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Lord Carey and “religion-sensitive” judges

I agree entirely with Afua Hirsch’s piece in the Guardian today – at least on religitigation, Lord Carey and his call for “religion-sensitive” judges. She’s right: to create a panel of specially faith-sensitive judges would be a wholly retrograde step and needs to be opposed. If a judge gets the law wrong, you can appeal – whether he or she is Sikh, Catholic or atheist. Litigants of all faith and none need no less protection – but no more, either.

In fact providing certain litigants with special judges “sensitive” to their ideology, whether that be Islam, Marxism, veganism or atheism, would risk incompatibility with article 6 of the European Convention on Human Rights in combination with article 14. The article 6 Convention right guarantees the right to a fair trial; article 14 provides that

The enjoyment of the rights and freedoms set forth in this Convention shall be secured without discrimination on any ground such as sex, race, colour, language, religion …

So giving certain groups an “especially fair treatment” in the courts would discriminate in their favour, and therefore against others in the enjoyment of the right to a fair trial – and Lord Carey’s proposal in particular would discriminate on grounds of religion.

In fact it would also involve a straightforward breach of article 6, too, in any case where a non-religious person was involved in litigation about religious rights against a religious believer, since the process would be biased precisely in its assumption that religious rights are worthy of special legal recognition, which is often the issue in such cases. Only a faith-sensitive and secularism-sensitive judge could fairly decide such a case, which would I think defeat Lord Carey’s purpose.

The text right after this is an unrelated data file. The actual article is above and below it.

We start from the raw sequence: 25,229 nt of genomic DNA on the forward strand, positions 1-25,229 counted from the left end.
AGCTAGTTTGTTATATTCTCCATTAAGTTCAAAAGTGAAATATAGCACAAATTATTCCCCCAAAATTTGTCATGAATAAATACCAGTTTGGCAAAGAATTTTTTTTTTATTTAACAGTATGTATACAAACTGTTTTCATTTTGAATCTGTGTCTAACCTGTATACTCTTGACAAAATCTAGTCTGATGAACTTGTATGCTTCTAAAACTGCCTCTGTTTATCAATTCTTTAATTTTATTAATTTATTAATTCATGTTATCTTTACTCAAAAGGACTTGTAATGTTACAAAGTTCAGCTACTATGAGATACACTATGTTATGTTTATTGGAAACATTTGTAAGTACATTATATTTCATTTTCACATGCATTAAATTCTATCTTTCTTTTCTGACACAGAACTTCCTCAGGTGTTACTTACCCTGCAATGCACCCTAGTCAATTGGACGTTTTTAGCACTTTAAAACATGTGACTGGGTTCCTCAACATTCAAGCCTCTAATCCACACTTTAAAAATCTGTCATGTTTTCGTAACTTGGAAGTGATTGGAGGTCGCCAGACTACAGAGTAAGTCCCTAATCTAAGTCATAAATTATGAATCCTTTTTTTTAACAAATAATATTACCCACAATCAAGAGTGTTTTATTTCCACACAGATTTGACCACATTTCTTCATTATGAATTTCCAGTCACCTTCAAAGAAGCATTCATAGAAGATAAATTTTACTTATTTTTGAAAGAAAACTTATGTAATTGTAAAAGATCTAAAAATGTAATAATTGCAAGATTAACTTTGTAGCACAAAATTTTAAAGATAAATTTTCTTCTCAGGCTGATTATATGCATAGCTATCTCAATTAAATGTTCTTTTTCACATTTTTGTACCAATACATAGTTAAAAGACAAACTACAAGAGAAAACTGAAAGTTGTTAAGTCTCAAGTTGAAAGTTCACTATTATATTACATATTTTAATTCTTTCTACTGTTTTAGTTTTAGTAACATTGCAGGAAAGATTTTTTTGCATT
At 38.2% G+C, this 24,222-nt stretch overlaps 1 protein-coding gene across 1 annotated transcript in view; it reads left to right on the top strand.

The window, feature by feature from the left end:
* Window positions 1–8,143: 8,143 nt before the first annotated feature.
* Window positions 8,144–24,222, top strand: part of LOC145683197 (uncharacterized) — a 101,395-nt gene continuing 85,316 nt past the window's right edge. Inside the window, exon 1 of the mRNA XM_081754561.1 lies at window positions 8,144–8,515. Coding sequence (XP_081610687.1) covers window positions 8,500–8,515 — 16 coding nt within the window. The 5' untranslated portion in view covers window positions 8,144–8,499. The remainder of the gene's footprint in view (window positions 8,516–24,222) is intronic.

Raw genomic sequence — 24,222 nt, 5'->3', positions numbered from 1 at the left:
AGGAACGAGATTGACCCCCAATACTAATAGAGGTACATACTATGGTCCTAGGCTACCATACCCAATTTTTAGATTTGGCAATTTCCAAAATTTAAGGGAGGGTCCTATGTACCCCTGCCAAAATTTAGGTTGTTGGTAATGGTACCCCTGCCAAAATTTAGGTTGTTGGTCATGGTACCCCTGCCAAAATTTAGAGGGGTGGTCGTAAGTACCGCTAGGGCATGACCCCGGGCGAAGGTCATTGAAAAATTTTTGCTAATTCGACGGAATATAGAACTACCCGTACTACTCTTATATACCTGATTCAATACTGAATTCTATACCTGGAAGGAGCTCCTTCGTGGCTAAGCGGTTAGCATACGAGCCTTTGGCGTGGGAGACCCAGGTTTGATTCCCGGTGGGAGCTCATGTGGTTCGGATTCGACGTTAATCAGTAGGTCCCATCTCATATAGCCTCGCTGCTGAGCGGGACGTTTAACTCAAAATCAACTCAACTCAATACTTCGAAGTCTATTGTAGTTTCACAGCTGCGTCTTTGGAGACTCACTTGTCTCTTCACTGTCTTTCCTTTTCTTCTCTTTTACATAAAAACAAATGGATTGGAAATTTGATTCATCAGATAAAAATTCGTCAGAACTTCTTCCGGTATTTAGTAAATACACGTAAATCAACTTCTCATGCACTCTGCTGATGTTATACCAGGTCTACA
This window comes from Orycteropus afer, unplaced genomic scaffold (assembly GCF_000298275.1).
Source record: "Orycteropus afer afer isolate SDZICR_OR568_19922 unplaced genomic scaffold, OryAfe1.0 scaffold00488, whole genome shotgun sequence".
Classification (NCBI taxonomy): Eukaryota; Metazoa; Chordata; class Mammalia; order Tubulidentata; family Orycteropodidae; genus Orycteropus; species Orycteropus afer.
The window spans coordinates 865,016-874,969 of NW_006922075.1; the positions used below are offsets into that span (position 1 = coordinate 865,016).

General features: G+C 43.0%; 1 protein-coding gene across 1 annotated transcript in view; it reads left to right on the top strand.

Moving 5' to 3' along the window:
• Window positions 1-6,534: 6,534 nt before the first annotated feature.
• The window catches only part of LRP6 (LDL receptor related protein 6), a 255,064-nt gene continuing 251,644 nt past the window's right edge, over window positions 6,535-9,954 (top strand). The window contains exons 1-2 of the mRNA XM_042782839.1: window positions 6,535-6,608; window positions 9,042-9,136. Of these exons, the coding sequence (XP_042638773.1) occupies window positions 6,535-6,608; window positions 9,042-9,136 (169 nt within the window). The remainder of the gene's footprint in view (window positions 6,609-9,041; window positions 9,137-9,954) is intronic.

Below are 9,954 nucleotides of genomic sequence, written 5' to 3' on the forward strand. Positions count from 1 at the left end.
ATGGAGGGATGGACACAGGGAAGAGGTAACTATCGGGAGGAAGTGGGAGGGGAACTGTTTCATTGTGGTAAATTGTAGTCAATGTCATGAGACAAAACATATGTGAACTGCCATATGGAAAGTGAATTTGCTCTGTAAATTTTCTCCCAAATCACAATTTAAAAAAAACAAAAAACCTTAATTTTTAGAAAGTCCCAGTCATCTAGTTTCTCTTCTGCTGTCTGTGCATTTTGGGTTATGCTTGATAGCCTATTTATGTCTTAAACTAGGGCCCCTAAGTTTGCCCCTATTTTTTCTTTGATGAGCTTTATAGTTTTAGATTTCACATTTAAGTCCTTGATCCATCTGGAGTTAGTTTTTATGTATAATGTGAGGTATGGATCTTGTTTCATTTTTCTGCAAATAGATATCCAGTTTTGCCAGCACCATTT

What worries me most is that Lord Carey’s intervention signals what may become a new tactic in religitigation: attacking judges personally. Look at this press release about his remarks from the Christian Legal Centre, which says

Lord Carey, the former Archbishop of Canterbury, and several high-profile Christian ‘victims’ who say that have lost confidence in the independence of the judiciary in England, will urge senior judges to stand down from future Court of Appeal hearings because of “disturbing” and “dangerous” rulings they issued in recent religious discrimination cases.

It may not just be, then, that Lord Carey and other Christians believe in general that faith-sensitive judges should be used. Some Christians concerned about their perception of anti-religious bias in the courts may try to get judges in individual cases to step down because they are insufficiently religiously sensitive, or of the wrong religion, or simply not religious at all.

Religious activists have been trying to advance the claims of religion through the courts for some time; so far, to be fair, they’ve been playing the legal ball. But they’ve not been winning – which is why they may now turn to playing the legal man or woman. I hope it doesn’t, but I fear that religitigation may be about to take a nasty, personalised turn.

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  1. To some extent, I am disappointed that this proposal has been refuted so widely because there is a danger that it is given far too much credibility merely by the act of refuting it. Clearly, there would be a far stronger case to have specialised judges sensitive to, say, race discrimination issues but even this would fall down for all of the reasons stated. What annoys me is that there is an argument for saying that, in cases of race discrimination for example, some tribunals are not applying the law properly but, in the case of religious discrimination, the objection appears to be that appellate courts are applying the law correctly and consistently with its statutory wording. This is a matter for Parliament and does not raise any issue of judicial policy.
    .-= James Medhurst´s last blog ..The Equality Act 2010 =-.


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